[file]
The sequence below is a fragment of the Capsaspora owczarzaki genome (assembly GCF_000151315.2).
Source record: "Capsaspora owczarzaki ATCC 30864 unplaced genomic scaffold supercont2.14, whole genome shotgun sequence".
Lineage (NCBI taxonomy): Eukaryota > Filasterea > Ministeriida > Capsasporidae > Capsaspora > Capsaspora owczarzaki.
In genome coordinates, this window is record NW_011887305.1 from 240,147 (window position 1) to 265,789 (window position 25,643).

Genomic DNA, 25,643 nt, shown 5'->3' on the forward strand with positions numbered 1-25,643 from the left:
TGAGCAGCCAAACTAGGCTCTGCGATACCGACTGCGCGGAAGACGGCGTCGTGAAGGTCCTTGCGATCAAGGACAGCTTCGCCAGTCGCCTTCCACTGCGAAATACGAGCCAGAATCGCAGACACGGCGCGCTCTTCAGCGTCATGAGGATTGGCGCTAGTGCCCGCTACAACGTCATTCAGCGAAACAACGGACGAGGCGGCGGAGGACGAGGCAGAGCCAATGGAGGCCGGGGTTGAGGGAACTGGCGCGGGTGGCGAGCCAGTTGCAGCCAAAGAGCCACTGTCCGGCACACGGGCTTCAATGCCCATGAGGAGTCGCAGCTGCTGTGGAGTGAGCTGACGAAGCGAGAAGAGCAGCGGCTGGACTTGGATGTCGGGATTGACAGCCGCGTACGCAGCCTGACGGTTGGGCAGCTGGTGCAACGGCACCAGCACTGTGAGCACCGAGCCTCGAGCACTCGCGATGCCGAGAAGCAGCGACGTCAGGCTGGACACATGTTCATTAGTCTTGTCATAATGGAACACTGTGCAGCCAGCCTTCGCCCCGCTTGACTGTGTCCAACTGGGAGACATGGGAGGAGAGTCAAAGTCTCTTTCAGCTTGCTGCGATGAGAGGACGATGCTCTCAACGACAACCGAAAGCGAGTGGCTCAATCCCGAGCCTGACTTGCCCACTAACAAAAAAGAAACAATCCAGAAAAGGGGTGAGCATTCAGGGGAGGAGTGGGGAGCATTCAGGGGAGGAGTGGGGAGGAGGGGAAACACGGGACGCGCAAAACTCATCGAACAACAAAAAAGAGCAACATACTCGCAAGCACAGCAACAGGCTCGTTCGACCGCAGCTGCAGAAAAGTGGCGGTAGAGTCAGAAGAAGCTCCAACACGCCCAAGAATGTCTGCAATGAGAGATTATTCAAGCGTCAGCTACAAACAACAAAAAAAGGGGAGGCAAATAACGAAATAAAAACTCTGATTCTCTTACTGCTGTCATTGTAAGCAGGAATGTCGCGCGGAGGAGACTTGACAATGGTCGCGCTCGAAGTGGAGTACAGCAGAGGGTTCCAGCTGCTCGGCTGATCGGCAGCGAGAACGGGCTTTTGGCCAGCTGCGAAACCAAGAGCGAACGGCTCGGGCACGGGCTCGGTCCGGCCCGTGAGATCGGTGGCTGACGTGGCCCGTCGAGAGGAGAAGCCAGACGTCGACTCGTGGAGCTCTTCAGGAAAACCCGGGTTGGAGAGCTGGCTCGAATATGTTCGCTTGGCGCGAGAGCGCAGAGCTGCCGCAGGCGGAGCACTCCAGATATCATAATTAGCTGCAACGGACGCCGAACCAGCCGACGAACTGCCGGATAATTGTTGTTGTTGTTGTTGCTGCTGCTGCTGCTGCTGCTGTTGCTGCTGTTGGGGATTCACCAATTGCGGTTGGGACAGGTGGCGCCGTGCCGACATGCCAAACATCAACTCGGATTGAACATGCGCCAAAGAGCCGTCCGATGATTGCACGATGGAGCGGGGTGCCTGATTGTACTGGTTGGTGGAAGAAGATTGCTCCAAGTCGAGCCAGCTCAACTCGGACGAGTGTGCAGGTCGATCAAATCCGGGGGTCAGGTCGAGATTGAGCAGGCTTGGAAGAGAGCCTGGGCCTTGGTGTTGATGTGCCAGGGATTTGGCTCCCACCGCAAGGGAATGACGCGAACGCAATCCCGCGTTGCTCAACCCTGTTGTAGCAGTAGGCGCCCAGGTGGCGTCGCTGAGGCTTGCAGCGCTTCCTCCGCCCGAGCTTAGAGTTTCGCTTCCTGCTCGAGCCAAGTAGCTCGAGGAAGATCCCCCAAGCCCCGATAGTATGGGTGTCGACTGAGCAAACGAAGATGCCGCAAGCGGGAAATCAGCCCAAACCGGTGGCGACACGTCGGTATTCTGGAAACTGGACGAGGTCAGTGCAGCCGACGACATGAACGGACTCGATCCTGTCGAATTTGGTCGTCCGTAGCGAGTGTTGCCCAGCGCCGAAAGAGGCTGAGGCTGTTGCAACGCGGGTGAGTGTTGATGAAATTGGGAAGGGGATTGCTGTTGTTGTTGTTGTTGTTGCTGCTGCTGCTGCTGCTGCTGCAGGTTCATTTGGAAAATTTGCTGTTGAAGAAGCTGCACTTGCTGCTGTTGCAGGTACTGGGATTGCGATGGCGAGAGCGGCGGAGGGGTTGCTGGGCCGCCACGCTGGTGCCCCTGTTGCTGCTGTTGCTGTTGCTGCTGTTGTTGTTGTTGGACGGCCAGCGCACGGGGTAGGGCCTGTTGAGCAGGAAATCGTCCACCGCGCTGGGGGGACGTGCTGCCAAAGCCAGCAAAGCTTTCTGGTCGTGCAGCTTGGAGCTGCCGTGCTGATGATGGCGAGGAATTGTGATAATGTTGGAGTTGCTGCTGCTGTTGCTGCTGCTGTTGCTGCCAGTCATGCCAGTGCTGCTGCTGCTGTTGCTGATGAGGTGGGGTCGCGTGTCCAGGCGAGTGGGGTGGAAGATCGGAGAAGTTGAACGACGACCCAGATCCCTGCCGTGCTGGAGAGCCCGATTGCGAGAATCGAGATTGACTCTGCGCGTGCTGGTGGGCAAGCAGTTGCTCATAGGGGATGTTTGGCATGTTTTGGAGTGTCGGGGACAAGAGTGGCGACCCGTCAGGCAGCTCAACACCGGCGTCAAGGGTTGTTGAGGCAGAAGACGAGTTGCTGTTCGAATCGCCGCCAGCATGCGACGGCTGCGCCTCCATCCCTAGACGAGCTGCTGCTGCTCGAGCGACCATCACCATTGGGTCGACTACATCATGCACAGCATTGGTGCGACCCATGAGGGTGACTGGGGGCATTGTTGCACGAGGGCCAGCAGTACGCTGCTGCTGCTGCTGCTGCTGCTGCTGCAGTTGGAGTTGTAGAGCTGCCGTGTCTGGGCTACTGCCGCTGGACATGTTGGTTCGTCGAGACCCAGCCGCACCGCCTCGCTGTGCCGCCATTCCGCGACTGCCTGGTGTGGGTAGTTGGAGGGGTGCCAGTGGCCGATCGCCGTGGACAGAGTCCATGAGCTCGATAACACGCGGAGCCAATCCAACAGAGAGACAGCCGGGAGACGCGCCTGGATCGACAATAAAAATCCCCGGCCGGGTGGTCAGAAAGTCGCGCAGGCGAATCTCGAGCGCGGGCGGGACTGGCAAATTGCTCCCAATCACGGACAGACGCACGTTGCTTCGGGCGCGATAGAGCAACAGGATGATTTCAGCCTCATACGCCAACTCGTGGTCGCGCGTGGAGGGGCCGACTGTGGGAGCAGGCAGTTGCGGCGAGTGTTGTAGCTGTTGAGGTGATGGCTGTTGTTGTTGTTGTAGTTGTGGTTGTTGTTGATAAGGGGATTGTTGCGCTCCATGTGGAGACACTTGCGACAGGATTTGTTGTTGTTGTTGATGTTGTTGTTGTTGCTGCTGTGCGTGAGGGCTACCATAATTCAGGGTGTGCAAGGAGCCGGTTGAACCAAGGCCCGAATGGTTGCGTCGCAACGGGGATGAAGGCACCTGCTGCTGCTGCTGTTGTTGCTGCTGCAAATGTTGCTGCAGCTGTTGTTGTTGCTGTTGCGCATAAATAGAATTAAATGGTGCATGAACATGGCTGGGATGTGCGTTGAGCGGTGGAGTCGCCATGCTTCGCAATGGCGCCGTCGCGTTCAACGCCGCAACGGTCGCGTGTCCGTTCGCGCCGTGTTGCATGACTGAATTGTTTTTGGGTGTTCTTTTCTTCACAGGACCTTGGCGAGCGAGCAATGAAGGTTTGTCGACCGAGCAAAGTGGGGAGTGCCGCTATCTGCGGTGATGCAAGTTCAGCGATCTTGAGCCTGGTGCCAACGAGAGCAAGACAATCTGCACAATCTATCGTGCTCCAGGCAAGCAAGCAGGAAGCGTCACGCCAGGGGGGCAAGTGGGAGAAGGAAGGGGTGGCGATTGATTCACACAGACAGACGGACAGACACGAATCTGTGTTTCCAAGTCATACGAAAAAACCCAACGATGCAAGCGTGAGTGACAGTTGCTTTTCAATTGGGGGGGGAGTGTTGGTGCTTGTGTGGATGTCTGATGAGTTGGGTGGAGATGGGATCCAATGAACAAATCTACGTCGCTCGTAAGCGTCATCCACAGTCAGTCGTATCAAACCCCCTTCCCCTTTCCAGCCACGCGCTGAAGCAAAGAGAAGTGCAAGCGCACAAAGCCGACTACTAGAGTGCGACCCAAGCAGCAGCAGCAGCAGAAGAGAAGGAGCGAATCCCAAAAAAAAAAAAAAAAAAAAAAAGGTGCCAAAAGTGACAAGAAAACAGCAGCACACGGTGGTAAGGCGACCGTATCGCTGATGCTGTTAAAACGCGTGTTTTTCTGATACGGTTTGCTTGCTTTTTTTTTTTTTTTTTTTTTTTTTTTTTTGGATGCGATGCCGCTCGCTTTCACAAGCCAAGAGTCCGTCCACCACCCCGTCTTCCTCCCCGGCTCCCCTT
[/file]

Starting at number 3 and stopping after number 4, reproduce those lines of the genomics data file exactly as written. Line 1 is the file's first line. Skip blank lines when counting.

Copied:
Lineage (NCBI taxonomy): Eukaryota > Filasterea > Ministeriida > Capsasporidae > Capsaspora > Capsaspora owczarzaki.
In genome coordinates, this window is record NW_011887305.1 from 240,147 (window position 1) to 265,789 (window position 25,643).